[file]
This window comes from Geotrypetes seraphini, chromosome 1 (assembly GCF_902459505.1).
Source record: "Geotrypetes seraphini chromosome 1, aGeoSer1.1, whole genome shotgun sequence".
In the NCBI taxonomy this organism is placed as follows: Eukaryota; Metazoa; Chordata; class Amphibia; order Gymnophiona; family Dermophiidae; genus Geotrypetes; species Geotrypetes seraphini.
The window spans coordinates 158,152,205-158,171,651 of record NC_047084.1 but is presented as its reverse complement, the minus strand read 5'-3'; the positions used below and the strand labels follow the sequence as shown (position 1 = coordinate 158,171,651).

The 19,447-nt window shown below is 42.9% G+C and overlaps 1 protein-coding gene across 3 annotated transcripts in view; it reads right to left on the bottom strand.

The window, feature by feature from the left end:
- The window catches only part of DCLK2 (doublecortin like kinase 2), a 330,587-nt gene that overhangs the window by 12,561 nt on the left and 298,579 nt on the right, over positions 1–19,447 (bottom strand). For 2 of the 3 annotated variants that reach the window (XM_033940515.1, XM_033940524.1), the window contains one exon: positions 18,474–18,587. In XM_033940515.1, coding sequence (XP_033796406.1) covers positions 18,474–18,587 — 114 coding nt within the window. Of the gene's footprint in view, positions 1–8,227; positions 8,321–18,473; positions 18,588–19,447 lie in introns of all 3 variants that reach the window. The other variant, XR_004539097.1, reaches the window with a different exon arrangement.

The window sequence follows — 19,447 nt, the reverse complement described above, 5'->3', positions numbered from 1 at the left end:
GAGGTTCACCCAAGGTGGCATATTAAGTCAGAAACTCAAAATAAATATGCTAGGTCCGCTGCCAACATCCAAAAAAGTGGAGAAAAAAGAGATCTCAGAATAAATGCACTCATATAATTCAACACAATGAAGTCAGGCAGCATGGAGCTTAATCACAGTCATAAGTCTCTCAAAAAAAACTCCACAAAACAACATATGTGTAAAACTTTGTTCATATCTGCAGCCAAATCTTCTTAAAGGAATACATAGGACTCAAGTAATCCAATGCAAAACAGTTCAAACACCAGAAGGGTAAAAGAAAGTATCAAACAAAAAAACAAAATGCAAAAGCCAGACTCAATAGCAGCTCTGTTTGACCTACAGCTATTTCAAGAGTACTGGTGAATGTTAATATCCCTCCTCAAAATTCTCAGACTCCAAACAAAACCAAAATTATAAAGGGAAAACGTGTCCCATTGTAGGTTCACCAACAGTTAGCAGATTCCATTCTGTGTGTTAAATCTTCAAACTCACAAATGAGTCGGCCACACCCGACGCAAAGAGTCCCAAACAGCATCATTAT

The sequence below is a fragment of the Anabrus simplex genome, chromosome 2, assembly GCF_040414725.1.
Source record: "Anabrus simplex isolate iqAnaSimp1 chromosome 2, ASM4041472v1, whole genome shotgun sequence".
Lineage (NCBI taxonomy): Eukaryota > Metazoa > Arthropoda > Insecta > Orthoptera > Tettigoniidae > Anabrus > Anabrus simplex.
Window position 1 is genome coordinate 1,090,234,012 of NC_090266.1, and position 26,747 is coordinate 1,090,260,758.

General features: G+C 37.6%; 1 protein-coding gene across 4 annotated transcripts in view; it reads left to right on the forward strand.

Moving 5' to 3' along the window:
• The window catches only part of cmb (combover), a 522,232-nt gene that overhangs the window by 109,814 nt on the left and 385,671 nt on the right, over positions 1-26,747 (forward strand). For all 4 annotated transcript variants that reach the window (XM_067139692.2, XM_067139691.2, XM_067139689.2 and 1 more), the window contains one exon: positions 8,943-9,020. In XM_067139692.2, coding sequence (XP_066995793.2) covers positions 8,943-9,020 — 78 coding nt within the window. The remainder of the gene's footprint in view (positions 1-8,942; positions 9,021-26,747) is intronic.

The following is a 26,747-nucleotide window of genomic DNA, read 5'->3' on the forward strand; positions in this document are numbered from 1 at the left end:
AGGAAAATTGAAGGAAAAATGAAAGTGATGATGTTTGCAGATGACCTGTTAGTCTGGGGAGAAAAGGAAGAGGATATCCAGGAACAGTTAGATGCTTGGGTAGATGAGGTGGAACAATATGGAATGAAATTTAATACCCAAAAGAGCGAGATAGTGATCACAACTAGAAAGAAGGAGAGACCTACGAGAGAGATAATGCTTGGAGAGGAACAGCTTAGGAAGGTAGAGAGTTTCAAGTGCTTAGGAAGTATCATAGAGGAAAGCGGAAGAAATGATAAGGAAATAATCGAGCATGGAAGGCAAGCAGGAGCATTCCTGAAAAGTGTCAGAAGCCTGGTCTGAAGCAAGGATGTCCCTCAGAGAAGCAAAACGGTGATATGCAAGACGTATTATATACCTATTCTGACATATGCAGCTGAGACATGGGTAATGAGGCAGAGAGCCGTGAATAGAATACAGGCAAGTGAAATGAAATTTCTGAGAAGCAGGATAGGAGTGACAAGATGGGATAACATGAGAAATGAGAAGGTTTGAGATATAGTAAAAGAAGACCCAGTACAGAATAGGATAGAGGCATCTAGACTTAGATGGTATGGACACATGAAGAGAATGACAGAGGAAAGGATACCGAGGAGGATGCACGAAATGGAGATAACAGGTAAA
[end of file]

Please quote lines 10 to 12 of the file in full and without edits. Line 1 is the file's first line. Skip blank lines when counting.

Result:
The sequence below is a fragment of the Anabrus simplex genome, chromosome 2, assembly GCF_040414725.1.
Source record: "Anabrus simplex isolate iqAnaSimp1 chromosome 2, ASM4041472v1, whole genome shotgun sequence".
Lineage (NCBI taxonomy): Eukaryota > Metazoa > Arthropoda > Insecta > Orthoptera > Tettigoniidae > Anabrus > Anabrus simplex.